• @Fattie Yes, they should be able to build a barrier around it to keep the insulation away from it. There's a part of a mini-split in the attic? Is it a ceiling cartridge? May 15, 2023 at 18:35
  • right - it's the god-damned split type of AC, not a real AC. :/ :/ :/
    – Fattie
    May 15, 2023 at 21:47
  • @Fattie Mini-splits can be effective, they're real AC. I'm asking because I'm wondering if your upstairs AC is dumping heat into your attic. It should not have been built that way but crazier things have happened... May 16, 2023 at 14:26
  • ah that makes great sense! (1) the ac for the upstairs is indeed a split type. outside the house on a concrete pad there's part1. up in the attic is part2. as I understand it, and can see, cold water (I assume) pipes run from part1 to part2. thats's the facts I know (2) as I understand it part2 sucks air in (from a big hole with a filter in the ceiling of the upstairs hall/landing and then pumps out hopefully colder air to the 6 or so ceiling vents which blow out (slightly!) cool air. (As it happens, Part2 was replaced a couple yrs ago as it broke)...
    – Fattie
    May 16, 2023 at 14:48
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I had a similar problem several years back. I added several additional soffit vents and then added an exhaust fan at the gable near as possible to the peak. My electric bill went down a noticeable amount and the home was cooler. I had it wired to a thermostat set at 80F to turn it on so it was automatic.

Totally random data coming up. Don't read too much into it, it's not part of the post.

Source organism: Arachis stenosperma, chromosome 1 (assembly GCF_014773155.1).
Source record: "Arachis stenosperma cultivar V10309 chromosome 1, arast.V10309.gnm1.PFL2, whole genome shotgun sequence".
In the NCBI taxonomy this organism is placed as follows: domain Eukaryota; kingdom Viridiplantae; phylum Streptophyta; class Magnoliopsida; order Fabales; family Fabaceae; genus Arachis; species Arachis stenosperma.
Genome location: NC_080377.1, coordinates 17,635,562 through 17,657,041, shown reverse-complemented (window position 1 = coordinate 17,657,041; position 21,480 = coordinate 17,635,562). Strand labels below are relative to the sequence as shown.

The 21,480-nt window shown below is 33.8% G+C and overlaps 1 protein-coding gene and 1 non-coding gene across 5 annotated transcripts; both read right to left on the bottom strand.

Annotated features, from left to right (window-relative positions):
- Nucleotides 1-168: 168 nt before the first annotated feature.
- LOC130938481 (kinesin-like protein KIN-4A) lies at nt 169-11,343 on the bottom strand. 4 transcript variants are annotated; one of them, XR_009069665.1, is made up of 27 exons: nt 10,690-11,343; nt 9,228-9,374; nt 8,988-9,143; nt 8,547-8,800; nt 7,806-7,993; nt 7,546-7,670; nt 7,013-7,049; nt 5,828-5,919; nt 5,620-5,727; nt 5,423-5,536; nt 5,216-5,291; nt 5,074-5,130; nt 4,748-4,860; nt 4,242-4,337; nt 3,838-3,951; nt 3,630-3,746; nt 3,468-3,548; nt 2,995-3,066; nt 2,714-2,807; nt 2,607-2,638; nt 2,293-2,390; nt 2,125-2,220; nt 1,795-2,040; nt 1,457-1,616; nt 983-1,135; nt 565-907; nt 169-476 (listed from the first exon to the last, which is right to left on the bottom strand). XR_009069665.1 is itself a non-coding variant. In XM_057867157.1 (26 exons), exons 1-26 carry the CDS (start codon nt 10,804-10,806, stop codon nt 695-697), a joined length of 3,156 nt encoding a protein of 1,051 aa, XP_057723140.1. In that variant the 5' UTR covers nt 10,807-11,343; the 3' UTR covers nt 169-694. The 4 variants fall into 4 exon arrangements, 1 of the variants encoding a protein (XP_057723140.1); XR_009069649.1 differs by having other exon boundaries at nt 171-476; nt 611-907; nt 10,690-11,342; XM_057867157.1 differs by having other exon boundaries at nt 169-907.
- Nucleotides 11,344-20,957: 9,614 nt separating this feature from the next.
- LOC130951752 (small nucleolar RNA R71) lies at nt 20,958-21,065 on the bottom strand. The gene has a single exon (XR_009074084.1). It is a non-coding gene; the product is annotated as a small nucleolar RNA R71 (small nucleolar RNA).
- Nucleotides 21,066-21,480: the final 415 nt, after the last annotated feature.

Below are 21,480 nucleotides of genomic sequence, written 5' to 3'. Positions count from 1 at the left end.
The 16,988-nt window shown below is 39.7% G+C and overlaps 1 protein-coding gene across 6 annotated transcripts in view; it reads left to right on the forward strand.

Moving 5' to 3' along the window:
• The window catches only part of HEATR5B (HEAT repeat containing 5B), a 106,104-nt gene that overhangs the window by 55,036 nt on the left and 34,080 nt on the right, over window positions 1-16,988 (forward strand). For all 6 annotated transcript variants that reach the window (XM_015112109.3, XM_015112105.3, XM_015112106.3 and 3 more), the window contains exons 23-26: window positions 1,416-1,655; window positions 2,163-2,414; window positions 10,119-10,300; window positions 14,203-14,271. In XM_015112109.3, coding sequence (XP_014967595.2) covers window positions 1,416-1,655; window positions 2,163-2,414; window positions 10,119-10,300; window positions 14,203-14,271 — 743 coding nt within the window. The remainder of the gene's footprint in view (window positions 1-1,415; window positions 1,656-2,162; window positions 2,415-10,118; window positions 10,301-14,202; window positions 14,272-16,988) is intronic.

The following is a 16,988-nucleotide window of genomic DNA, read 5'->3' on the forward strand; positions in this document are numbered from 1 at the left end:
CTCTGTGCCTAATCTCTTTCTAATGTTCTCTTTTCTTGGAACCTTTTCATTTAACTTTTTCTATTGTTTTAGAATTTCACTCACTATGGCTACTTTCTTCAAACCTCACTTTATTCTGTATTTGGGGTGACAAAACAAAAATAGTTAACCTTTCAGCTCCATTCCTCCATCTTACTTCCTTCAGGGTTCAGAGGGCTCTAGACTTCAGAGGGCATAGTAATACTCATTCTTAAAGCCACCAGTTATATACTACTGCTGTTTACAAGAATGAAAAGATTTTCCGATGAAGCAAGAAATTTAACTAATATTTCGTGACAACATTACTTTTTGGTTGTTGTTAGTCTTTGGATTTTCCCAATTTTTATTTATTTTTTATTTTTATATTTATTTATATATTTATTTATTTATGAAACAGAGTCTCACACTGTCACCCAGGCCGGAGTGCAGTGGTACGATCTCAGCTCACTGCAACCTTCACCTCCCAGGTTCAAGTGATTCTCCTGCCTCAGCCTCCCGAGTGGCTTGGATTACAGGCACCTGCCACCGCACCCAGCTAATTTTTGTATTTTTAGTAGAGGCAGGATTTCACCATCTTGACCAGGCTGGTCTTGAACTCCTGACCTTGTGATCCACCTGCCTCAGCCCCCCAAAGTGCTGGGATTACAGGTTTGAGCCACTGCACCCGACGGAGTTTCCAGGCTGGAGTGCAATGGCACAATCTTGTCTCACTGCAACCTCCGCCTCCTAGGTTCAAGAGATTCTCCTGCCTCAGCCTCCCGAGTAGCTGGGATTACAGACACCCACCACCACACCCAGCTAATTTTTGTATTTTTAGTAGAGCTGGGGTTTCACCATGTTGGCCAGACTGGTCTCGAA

The fan was set up as an exhaust fan, drawing in from the soffit vents and out as close to the roof peak as possible. Going in the attic after this was operating there was a large noticeable temperature gradient at about 24" above the insulation (on the ceiling of the room below). The area close to the roof was much warmer. I turned the fan off and it got much hotter in a relative short time.

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  • Gil, just TBTC your powered vent near the gable was blowing OUT, correct ??
    – Fattie
    May 15, 2023 at 18:01
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Result:

summarizing the advice here, I had a couple guys come and slice the roof open:

enter image description here

Dead easy.

I'l report in a few weeks on whether it drops the temperature!!


The temperature drop is ALMOST UNBELIEVABLE.

I can't think of anything, at all, in any field, I have ever personally seen that has been so effective. It's mind-boggling.

On a given extremely hot day of a specific temperature, when it would be impossible to get our second story below 85 degrees, I can now get it to 73-74 easily.

Whereas during summer months (indeed until the DAY BEFORE the miracle ridge vent installation) the second story was almost never below about 80, I can now keep it at 71 or 72 as desired all the time.

The difference is almost unbelievable, flabbergasting.

The men in the pic installed a ridge vent on every possible part of the roof, all wings long and short of the structure. It may depend on your region etc but the difference is nothing short of astounding.